Screenshot from 2013-08-23 06:46:32

You’ve done it, we’ve done it, everyone does it; a coworker drops a word we don’t know, or we see a word we’ve never run into before, and we surreptitiously pop open a window and Google the word. In fact, we’d bet that Google has probably done more for vocabulary and general word usage than years of spelling tests and English lectures. Now, the world’s unofficial spot spell-check and dictionary is about to get even better.

Essentially, Google has overhauled their word search so that it’s a lot more useful. Now, when you Google a word, you get all of the following:

  • A syllabic breakdown.
  • A phonetic breakdown.
  • The word’s place in language (i.e. noun, verb, vulgar slang.)
  • Its usage and definitions broken out by usage.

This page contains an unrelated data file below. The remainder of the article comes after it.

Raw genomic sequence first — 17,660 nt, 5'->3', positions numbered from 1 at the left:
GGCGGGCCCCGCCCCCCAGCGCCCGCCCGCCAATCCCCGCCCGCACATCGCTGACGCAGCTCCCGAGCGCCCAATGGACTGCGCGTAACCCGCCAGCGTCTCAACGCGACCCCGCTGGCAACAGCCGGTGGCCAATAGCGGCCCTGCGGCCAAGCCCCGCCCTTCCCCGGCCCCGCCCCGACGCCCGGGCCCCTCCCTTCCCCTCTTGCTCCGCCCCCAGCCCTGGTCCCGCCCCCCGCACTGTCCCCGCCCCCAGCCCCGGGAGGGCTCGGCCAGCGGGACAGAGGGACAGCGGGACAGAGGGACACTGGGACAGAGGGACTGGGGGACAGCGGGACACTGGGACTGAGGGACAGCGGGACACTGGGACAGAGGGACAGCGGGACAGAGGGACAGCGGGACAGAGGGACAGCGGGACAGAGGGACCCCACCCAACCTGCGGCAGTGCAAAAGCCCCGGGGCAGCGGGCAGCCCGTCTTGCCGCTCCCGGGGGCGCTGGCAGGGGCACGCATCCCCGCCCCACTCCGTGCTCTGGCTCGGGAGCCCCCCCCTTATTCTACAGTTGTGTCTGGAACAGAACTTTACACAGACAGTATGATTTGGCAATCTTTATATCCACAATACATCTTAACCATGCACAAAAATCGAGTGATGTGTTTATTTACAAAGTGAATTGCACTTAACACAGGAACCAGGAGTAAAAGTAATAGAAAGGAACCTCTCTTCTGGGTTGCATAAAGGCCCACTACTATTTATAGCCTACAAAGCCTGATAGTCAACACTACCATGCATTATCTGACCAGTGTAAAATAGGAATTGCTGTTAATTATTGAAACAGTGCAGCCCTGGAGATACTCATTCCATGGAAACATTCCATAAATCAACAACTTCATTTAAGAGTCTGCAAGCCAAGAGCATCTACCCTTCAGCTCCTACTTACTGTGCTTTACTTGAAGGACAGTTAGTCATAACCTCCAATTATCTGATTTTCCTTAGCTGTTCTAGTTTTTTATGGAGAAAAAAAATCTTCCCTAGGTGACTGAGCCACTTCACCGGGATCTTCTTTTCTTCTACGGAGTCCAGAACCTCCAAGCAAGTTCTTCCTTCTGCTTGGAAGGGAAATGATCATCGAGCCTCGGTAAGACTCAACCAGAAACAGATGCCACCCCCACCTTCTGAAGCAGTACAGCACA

• Sample sentences.
  • A full breakdown of the word’s roots, as far as we’re currently aware of them.
  • A chart of the word’s usage over the decades.

And, perhaps most importantly, although it goes unnoted, it looks like the little sound tabs you can click to hear the proper pronunciation have been expanded to all sorts of words. Including the obscene ones. Yes, we looked up all your favorite obscenities; not all of them are in there with a sound clip, but enough of them are that you should be able to have some fun with your coworkers.

Screenshot from 2013-08-23 06:49:21

Providing free opportunities to prank your coworkers and giving word nerds something to nitpick aside, this does promise to make an already incredibly useful online tool even more so. It’s actually fairly wide-ranging and encompasses a whole host of technical terms, and can even offer, in limited cases, definitions of slang. And if, for some reason, Google has yet to add a word or slang term to its massive online database, well… you’ve already punched “define sandwich ninja” into a search engine, so you can learn about the noble art of stealing free food.

Dan Seitz

Dan Seitz is an obsessive nerd living in New England. He lives in the Boston area with a fiancee, a dog, a cat, and far too many objects with processors.